Did you feel outcast as a teen?
Part of the “in” crowd?
Or somewhere on the fringes?
Did you feel outcast as a teen?
Part of the “in” crowd?
Or somewhere on the fringes?
Speaking of raising children to adulthood…
He was the only one of us who would ride the Hades roller coaster at Wisconsin Dells in 2006. I took this picture between his first and second rides.
For a boy who has had to share his birthday with a national tragedy for the past 9 years, I think he has turned out pretty well.
Happy 18th birthday, Encyclopedia Blue!
I am especially intrigued by the questions raised on page 2 of the article, and later on by the question of whether or not the delay is the result of young people not ready for adulthood or parents unwilling to let go. (I’m particularly aware of the letting go process right now, as I’ve just sent my first-born off to college. Letting go is difficult stuff!)
I married at age 22 (my husband was 24) and we lived below the poverty line for the first several years of marriage. We also lived within our means: Vacation was a backpacking trip in a local forest or a drive to visit family, groceries were severely budgeted (after one month of powdered milk –blech!– I did insist on the liquid version), and our furniture was all hand-me-downs or yard sale bargains. We each worked while going to school.
College graduation and a decent paying job did not drastically change our lifestyle. While we did move to a better neighborhood (no more drug deals happening down the street), we still had “experienced” furniture. I joyfully became a SAHM and willingly accepted hand-me-down clothing and furnishings for our babies. We had been married for 10 years before we bought our first new sofa — and yes, we still have it.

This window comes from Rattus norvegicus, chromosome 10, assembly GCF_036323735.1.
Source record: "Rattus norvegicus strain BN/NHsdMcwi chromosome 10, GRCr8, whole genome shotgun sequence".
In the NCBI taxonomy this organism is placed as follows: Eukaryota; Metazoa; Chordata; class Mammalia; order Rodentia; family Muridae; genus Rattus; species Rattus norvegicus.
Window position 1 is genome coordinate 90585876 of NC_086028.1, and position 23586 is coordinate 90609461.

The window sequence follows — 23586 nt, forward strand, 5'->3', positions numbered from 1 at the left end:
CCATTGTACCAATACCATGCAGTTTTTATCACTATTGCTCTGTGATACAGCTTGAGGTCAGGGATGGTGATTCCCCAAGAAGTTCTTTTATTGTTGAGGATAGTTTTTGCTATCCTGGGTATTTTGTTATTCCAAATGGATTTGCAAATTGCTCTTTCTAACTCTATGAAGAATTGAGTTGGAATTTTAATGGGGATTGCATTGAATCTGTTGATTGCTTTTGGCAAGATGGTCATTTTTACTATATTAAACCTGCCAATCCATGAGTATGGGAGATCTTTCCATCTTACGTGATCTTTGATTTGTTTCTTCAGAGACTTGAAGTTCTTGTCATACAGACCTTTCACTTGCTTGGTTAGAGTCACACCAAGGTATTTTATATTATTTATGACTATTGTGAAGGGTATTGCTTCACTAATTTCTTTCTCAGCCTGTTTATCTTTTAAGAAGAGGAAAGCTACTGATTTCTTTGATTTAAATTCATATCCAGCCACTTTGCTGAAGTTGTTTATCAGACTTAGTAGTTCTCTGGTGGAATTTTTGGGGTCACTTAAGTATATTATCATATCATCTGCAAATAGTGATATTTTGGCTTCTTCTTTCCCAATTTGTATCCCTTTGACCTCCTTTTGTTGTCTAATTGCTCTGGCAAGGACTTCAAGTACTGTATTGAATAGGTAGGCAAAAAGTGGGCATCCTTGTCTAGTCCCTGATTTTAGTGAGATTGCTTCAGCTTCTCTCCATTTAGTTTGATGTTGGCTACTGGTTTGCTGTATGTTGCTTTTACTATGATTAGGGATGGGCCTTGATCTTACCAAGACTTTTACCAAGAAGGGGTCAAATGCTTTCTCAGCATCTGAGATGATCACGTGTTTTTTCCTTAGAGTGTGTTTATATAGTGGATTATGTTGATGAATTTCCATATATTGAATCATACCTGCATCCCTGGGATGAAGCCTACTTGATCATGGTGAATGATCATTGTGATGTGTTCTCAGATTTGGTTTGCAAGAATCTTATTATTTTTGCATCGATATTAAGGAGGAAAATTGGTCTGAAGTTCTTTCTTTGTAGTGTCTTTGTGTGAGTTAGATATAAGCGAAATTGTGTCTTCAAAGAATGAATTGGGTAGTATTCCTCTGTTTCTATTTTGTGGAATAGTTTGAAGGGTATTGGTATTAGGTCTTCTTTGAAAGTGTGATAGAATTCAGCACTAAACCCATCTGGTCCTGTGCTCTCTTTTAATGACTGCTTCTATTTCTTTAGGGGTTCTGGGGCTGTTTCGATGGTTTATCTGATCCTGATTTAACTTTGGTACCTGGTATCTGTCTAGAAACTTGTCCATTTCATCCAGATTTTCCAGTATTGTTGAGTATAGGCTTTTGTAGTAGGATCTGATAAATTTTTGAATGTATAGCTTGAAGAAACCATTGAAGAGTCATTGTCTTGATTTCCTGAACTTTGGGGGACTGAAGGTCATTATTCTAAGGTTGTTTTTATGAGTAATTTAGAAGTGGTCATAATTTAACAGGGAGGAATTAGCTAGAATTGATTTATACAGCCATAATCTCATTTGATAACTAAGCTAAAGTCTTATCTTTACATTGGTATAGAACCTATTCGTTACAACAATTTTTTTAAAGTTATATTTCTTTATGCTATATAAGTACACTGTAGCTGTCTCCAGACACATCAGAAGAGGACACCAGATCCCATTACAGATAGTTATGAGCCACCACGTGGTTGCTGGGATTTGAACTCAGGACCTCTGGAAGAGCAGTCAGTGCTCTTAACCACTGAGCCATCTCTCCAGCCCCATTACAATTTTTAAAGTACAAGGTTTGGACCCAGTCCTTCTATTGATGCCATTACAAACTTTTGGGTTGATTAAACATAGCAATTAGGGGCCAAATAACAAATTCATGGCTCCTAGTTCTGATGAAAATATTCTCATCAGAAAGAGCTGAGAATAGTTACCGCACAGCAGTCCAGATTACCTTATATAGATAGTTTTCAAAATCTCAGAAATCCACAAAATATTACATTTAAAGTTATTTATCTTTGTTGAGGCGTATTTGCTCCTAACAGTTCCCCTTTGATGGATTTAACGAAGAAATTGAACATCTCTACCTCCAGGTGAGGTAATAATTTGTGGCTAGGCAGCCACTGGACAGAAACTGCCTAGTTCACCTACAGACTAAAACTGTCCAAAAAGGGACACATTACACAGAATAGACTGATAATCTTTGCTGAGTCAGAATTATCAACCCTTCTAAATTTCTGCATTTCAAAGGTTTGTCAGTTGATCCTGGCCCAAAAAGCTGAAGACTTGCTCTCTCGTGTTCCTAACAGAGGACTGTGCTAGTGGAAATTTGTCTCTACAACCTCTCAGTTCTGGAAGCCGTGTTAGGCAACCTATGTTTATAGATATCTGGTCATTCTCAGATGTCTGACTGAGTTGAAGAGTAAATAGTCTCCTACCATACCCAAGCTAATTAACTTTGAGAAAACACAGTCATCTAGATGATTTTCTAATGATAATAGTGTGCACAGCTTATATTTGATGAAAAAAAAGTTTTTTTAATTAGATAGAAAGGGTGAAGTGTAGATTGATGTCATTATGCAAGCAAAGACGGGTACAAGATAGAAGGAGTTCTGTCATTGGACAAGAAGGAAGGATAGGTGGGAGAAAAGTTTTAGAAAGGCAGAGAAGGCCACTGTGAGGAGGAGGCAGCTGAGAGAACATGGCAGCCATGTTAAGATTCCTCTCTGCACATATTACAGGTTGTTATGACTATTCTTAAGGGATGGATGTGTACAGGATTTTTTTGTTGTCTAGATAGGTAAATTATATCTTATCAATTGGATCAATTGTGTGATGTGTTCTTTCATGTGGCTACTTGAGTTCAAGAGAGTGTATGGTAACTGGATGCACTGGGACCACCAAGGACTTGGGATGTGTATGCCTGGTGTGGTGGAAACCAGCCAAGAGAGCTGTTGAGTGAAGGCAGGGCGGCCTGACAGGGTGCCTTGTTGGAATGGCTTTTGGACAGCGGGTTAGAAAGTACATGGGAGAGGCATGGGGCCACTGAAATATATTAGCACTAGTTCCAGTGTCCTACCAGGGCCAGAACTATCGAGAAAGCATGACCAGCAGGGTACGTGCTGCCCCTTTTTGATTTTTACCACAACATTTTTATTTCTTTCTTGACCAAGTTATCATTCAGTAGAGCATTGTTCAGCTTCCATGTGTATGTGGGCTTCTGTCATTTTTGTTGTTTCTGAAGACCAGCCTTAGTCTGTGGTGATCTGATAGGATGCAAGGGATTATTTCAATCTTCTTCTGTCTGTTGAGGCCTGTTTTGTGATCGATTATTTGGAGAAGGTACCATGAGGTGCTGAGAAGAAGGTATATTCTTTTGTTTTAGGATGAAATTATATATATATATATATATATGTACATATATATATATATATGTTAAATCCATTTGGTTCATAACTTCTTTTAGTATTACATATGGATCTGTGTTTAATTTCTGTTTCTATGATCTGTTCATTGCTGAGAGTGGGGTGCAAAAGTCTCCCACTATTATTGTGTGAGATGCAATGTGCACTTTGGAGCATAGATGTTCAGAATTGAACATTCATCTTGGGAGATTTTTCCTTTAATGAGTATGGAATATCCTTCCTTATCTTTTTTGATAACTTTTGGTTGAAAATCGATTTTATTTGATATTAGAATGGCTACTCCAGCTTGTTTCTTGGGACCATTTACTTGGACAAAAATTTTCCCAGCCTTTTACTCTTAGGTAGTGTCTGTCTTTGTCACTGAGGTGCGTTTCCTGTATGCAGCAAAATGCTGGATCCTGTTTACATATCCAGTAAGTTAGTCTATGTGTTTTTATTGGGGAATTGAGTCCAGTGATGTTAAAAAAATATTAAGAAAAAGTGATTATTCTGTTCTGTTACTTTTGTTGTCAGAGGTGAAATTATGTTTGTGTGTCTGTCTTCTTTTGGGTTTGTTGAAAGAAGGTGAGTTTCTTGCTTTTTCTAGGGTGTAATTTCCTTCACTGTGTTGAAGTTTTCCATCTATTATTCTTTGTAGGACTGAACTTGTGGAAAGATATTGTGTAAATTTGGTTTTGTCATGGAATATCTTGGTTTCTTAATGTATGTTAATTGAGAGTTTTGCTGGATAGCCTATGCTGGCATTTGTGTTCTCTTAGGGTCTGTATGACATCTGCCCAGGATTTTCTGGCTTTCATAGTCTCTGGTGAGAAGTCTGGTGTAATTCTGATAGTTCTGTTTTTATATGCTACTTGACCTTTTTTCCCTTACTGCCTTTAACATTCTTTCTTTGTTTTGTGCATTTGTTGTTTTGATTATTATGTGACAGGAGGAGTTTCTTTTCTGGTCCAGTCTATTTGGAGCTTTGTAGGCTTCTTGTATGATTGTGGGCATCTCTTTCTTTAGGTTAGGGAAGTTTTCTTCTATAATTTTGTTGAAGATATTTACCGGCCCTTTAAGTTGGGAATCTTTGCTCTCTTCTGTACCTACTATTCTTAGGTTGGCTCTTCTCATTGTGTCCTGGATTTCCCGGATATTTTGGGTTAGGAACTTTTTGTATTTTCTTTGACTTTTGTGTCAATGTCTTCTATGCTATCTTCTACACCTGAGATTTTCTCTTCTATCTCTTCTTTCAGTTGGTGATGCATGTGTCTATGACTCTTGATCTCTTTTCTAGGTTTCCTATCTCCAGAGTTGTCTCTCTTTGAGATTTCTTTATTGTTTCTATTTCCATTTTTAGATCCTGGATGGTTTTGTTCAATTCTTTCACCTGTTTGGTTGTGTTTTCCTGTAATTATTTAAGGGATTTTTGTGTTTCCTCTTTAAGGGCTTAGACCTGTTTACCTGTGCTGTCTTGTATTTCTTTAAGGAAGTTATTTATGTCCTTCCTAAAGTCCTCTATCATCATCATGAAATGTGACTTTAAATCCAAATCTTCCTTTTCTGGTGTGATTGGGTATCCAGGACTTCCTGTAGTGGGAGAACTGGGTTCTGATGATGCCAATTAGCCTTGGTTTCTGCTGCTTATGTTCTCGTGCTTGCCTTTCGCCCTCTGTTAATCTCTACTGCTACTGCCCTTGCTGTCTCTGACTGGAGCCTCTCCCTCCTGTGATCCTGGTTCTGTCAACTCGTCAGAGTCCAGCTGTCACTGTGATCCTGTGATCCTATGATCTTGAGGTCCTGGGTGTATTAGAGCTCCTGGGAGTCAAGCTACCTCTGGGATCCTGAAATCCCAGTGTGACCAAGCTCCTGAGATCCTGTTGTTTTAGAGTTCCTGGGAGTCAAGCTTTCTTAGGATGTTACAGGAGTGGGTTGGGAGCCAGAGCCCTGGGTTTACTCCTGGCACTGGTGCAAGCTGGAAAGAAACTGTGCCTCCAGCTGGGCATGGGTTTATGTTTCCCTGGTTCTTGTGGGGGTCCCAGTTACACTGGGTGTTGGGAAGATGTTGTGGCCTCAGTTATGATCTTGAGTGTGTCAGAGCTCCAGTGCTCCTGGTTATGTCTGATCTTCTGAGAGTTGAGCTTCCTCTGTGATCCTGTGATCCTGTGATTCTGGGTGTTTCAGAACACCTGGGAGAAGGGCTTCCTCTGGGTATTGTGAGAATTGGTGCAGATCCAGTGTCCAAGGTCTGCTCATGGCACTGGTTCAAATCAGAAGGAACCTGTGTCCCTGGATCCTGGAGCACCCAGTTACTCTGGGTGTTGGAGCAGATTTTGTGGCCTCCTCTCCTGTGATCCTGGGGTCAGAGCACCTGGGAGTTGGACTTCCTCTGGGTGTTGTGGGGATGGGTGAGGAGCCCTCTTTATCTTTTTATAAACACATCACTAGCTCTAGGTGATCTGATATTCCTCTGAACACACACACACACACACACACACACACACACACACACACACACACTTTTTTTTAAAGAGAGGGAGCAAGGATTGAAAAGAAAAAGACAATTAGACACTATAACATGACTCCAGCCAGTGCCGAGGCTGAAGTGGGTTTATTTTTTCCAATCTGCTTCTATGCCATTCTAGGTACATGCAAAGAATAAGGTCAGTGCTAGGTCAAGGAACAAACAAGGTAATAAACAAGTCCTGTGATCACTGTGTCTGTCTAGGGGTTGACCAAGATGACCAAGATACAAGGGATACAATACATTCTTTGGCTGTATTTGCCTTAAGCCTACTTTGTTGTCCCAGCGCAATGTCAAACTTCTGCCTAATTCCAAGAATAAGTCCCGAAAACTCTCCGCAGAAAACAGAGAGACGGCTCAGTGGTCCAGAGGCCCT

I do confess that it has been a very long time since I followed a budget for groceries, clothing, or even “extras.” Yes, I know I am spoiled. This will probably be a difficult change next year when my husband retires. However, my teens would tell you that we still live rather inexpensively. We rarely go out to the movies; instead, we wait for the dvd to come out and then we hope that the library buys a copy! They know how many gallons of milk they drink in a week. I’d like to think we have taught them well… but I could be very wrong.
For years I have noticed the “entitlement” attitude of adults my age and younger. Many people think they should continue living at the socio-economic level of their parents when they themselves are just starting out their adult lives. They put themselves into unnecessary debt because they purchase (on credit, not cash) matching living room and bedroom sets right out of college. I see this as the beginning of an entitlement lifestyle that gets handed down to the next generation. Is this because so many young adults today cannot recall their parents in economically leaner times? I do know that my husband and I both remember our parents struggling financially while raising a young family. We look around us now and see many who do not live this way. They don’t seem to say, “No, I’m sorry, we can’t afford that.”
Perhaps this is because many people truly can afford luxuries. But is it a good thing to give our kids everything they desire? I’m not suggesting that it is a bad thing to be financially secure. I’m rather fond of it myself! I do, however, believe that young people today need to understand where the money is coming from and how to manage finances without going into credit card debt.
Are we leading our children into a future of debt by letting them think that credit cards buy anything and everything? Is that the only example we show them on a daily basis? Do we discuss budgets, saving for big purchases, or even the cost of groceries?
I confess that I have a lot of STUFF. Some of it is pure clutter (hello, paperwork!) and some of it is tied up with memories. I have 4 kids and they all present me with STUFF that at least one of us finds important (okay, I am usually the only one who thinks it’s important) and that means space for storage. Like a typical American, I then trot off to purchase storage bins… or maybe I just use the packing boxes leftover from our last move.